“We have had enough of theory,” said the Director when he began work today. “Let us put some of it into practice.” Whereupon he called on me and on Vanya to go up on the stage and play the exercise of burning the money. “You do not get hold of this exercise because, in the first place, you are anxious to believe all of the terrible things I put into the plot. But do not try to do it all at once; proceed bit by bit, helping yourselves along by small truths. Found your actions on the simplest possible physical bases.

“I shall give you neither real nor property money. Working with air will compel you to bring back more details, and build a better sequence. If every little auxiliary act is executed truthfully, then the whole action will unfold rightly.”

I began to count the non-existent bank notes.

“I don’t believe it,” said Tortsov, stopping me as I was just reaching for the money.

“What don’t you believe?”

“You did not even look at the thing you were touching.”

I had looked over to the make-believe piles of bills, and seen nothing; merely stretched out my arm and brought it back.

 

Action An Actor Prepares | Constantin Stanislavski

 

“If only for the sake of appearance you might press your fingers together so that the packet won’t fall from them. Don’t throw it down. Put it down. And who would undo a package that way? First, find the end of the string. No, not like that. It cannot be done so suddenly. The ends are tucked in carefully so that they do not come loose. It is not easy to untangle them.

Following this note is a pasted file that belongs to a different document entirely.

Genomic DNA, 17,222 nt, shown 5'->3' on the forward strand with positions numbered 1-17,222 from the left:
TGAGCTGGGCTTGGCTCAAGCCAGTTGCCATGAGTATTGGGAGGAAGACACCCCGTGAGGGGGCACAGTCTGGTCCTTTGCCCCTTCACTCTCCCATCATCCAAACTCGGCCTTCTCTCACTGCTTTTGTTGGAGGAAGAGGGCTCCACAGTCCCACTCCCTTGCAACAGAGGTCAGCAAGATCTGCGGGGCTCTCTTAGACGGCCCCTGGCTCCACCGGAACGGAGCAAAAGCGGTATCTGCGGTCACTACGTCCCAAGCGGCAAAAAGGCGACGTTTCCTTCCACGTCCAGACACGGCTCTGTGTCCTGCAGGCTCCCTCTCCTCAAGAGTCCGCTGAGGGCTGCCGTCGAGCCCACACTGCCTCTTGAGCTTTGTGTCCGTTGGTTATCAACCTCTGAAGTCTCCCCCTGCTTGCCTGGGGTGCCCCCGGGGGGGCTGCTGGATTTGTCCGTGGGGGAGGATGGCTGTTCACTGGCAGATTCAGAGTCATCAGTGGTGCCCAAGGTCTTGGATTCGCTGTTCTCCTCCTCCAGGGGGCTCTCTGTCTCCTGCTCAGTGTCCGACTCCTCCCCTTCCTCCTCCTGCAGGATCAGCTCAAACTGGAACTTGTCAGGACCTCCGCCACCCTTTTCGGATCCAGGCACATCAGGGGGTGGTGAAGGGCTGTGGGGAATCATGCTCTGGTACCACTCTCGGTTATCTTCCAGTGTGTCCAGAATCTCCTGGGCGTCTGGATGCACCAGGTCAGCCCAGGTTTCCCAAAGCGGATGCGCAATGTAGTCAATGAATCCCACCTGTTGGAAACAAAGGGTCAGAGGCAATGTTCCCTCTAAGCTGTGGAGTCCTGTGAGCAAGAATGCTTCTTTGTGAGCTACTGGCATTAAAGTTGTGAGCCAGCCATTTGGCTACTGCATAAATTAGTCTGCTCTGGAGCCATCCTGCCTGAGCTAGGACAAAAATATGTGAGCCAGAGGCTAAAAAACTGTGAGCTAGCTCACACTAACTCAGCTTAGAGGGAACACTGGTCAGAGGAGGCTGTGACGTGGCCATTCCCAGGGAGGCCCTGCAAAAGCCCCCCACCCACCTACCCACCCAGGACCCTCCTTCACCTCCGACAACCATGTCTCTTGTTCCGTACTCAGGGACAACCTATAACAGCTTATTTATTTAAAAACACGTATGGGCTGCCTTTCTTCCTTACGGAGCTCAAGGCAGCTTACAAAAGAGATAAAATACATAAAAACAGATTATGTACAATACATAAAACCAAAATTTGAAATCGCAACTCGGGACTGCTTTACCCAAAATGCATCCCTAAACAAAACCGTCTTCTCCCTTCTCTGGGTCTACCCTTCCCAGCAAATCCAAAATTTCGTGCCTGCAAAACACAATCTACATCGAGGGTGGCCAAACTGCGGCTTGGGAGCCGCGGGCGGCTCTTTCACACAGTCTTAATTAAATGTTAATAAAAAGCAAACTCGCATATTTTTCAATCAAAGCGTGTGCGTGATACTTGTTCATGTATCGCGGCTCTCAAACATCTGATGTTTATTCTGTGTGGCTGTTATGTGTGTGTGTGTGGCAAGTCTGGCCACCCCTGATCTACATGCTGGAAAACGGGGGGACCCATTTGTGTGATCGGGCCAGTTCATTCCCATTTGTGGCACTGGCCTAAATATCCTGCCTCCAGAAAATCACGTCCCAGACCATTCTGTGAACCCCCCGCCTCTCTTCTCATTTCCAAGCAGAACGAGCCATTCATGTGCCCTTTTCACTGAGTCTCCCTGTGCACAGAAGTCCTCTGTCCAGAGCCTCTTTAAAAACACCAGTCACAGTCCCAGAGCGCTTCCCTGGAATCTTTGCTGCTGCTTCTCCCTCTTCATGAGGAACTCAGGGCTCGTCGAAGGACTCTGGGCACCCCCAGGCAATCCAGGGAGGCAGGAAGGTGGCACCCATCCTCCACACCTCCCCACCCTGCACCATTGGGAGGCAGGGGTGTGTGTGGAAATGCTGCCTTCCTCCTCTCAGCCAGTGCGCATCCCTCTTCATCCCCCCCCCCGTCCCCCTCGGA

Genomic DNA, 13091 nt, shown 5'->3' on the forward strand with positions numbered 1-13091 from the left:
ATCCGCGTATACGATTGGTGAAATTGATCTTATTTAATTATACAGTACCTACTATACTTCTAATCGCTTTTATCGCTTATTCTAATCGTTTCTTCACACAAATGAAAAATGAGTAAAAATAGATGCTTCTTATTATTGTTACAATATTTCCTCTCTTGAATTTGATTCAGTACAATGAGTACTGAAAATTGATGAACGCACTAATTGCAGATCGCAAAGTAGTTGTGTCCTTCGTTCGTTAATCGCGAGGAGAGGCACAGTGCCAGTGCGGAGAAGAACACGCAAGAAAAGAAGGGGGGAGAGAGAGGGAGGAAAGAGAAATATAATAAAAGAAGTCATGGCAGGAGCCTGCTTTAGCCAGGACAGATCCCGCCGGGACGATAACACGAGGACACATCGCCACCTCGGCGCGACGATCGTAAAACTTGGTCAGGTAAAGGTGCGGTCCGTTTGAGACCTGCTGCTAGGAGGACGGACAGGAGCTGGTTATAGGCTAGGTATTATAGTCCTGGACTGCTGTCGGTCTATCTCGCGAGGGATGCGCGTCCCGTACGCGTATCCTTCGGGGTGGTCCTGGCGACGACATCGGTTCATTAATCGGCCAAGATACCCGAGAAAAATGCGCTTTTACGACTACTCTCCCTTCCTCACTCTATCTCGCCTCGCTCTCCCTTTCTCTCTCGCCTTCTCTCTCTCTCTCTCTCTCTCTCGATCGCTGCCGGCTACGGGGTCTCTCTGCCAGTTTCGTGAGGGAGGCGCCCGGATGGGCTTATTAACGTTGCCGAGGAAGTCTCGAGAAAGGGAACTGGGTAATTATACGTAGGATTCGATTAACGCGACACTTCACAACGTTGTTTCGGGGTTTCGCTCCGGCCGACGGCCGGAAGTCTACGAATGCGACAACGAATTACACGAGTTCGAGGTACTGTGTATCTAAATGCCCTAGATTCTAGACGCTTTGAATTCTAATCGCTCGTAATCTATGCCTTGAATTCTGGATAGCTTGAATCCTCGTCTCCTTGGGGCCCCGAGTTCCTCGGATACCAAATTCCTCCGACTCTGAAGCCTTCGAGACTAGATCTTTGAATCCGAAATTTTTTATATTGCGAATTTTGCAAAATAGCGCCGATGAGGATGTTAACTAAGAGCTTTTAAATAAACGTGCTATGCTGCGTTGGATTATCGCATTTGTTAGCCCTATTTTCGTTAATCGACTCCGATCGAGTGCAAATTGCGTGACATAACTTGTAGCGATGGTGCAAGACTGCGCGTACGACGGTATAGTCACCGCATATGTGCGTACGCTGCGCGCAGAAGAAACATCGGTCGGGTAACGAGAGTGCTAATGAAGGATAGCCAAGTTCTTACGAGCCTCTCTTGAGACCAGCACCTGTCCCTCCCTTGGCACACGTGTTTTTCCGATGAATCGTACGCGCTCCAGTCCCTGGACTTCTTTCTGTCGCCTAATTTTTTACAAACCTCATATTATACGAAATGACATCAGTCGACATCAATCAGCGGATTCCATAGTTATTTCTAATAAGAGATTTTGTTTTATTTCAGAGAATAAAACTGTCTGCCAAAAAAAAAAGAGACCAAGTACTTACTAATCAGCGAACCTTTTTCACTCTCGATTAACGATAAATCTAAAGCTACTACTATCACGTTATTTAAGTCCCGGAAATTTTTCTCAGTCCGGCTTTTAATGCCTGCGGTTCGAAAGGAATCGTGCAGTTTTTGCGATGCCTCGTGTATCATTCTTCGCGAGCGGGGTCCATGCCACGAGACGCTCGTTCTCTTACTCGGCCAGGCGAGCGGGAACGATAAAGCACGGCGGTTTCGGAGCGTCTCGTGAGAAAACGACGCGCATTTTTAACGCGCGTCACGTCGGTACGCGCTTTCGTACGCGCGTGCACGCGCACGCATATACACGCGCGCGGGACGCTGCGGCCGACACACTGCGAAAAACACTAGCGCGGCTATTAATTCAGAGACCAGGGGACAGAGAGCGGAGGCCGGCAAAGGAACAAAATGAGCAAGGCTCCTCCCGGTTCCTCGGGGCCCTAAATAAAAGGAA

That’s right,” said he approvingly at last. “Now count the hundreds first, there are usually ten of them to a packet. Oh, dear! How quickly you did all that! Not even the most expert cashier could have counted those crumpled, dirty old banknotes at such a rate!

Now do you see to what extent of realistic detail you must go in order to convince our physical natures of the truth of what you are doing on the stage?

He then proceeded to direct my physical actions, movement after movement, second by second, until a coherent sequence was achieved.

While I was counting the make-believe money I recalled the exact method and order in which this is done in real life. Then all the logical details suggested to me by the Director developed an entirely different attitude on my part toward the air I was handling as money. It is one thing to move your fingers around in the empty air. It is quite another to handle dirty, crumpled notes which you see distinctly in your mind’s eye.

The moment I was convinced of the truth of my physical actions, I felt perfectly at ease on the stage.

Then, too, I found little additional improvisations cropping out. I rolled up the string carefully and laid it beside the pile of notes on the table. That little bit encouraged me, and it led to many more.

For example, before I undertook to count the packets I tapped them for some time on the table in order to make neat piles.

“That is what we mean by completely, fully justified physical action. It is what an artist can place his whole organic faith in,” Tortsov summed up, and with that, he intended to conclude the work of the day. But Grisha wished to argue.